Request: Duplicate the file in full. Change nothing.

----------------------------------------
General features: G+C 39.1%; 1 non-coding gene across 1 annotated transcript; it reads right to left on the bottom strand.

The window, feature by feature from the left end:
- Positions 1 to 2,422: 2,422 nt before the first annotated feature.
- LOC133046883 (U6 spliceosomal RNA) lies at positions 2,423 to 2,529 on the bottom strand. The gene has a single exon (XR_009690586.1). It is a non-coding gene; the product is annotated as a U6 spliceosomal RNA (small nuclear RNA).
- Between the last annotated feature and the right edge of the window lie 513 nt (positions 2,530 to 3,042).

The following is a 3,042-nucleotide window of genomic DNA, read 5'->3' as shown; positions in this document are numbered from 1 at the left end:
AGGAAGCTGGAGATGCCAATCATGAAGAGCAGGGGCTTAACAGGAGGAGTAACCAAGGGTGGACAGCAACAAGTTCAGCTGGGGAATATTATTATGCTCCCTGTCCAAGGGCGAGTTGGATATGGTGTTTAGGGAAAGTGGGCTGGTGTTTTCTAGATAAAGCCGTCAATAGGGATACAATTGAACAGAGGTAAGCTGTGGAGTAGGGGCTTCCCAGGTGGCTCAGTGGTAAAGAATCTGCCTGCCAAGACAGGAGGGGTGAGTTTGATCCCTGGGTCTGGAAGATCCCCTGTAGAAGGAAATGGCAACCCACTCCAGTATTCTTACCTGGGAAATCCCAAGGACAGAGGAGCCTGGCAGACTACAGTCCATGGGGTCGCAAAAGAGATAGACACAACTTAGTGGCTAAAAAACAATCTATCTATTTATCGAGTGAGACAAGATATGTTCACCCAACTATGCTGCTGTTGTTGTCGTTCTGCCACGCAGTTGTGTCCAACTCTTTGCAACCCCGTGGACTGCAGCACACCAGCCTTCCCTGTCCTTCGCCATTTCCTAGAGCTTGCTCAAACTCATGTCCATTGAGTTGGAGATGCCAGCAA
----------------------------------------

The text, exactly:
General features: G+C 39.1%; 1 non-coding gene across 1 annotated transcript; it reads right to left on the bottom strand.

The window, feature by feature from the left end:
- Positions 1 to 2,422: 2,422 nt before the first annotated feature.
- LOC133046883 (U6 spliceosomal RNA) lies at positions 2,423 to 2,529 on the bottom strand. The gene has a single exon (XR_009690586.1). It is a non-coding gene; the product is annotated as a U6 spliceosomal RNA (small nuclear RNA).
- Between the last annotated feature and the right edge of the window lie 513 nt (positions 2,530 to 3,042).

The following is a 3,042-nucleotide window of genomic DNA, read 5'->3' as shown; positions in this document are numbered from 1 at the left end:
AGGAAGCTGGAGATGCCAATCATGAAGAGCAGGGGCTTAACAGGAGGAGTAACCAAGGGTGGACAGCAACAAGTTCAGCTGGGGAATATTATTATGCTCCCTGTCCAAGGGCGAGTTGGATATGGTGTTTAGGGAAAGTGGGCTGGTGTTTTCTAGATAAAGCCGTCAATAGGGATACAATTGAACAGAGGTAAGCTGTGGAGTAGGGGCTTCCCAGGTGGCTCAGTGGTAAAGAATCTGCCTGCCAAGACAGGAGGGGTGAGTTTGATCCCTGGGTCTGGAAGATCCCCTGTAGAAGGAAATGGCAACCCACTCCAGTATTCTTACCTGGGAAATCCCAAGGACAGAGGAGCCTGGCAGACTACAGTCCATGGGGTCGCAAAAGAGATAGACACAACTTAGTGGCTAAAAAACAATCTATCTATTTATCGAGTGAGACAAGATATGTTCACCCAACTATGCTGCTGTTGTTGTCGTTCTGCCACGCAGTTGTGTCCAACTCTTTGCAACCCCGTGGACTGCAGCACACCAGCCTTCCCTGTCCTTCGCCATTTCCTAGAGCTTGCTCAAACTCATGTCCATTGAGTTGGAGATGCCAGCAA